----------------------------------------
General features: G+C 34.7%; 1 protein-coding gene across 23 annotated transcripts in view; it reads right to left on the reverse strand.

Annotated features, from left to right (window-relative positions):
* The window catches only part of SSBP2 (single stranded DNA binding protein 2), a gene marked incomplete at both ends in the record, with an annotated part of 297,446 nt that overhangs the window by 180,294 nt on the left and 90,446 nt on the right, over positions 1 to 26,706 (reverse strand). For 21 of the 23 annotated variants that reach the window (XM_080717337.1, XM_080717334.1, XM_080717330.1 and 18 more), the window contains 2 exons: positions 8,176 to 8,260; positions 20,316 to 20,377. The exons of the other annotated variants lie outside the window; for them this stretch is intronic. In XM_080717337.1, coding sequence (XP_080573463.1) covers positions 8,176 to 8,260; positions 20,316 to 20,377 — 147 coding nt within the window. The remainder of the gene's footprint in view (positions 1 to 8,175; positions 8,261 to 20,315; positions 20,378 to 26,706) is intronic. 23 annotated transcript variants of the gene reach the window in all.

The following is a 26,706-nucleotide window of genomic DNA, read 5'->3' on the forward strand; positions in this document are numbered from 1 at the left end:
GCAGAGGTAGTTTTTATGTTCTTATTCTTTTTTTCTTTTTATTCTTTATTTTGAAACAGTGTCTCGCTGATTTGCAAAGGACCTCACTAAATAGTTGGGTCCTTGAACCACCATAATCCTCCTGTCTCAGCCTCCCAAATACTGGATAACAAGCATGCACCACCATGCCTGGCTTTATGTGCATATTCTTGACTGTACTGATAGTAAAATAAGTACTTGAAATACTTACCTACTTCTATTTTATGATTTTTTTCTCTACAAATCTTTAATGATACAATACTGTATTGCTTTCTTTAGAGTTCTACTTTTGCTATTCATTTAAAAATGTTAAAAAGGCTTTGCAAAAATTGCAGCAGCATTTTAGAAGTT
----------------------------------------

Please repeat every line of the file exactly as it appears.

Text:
General features: G+C 34.7%; 1 protein-coding gene across 23 annotated transcripts in view; it reads right to left on the reverse strand.

Annotated features, from left to right (window-relative positions):
* The window catches only part of SSBP2 (single stranded DNA binding protein 2), a gene marked incomplete at both ends in the record, with an annotated part of 297,446 nt that overhangs the window by 180,294 nt on the left and 90,446 nt on the right, over positions 1 to 26,706 (reverse strand). For 21 of the 23 annotated variants that reach the window (XM_080717337.1, XM_080717334.1, XM_080717330.1 and 18 more), the window contains 2 exons: positions 8,176 to 8,260; positions 20,316 to 20,377. The exons of the other annotated variants lie outside the window; for them this stretch is intronic. In XM_080717337.1, coding sequence (XP_080573463.1) covers positions 8,176 to 8,260; positions 20,316 to 20,377 — 147 coding nt within the window. The remainder of the gene's footprint in view (positions 1 to 8,175; positions 8,261 to 20,315; positions 20,378 to 26,706) is intronic. 23 annotated transcript variants of the gene reach the window in all.

The following is a 26,706-nucleotide window of genomic DNA, read 5'->3' on the forward strand; positions in this document are numbered from 1 at the left end:
GCAGAGGTAGTTTTTATGTTCTTATTCTTTTTTTCTTTTTATTCTTTATTTTGAAACAGTGTCTCGCTGATTTGCAAAGGACCTCACTAAATAGTTGGGTCCTTGAACCACCATAATCCTCCTGTCTCAGCCTCCCAAATACTGGATAACAAGCATGCACCACCATGCCTGGCTTTATGTGCATATTCTTGACTGTACTGATAGTAAAATAAGTACTTGAAATACTTACCTACTTCTATTTTATGATTTTTTTCTCTACAAATCTTTAATGATACAATACTGTATTGCTTTCTTTAGAGTTCTACTTTTGCTATTCATTTAAAAATGTTAAAAAGGCTTTGCAAAAATTGCAGCAGCATTTTAGAAGTT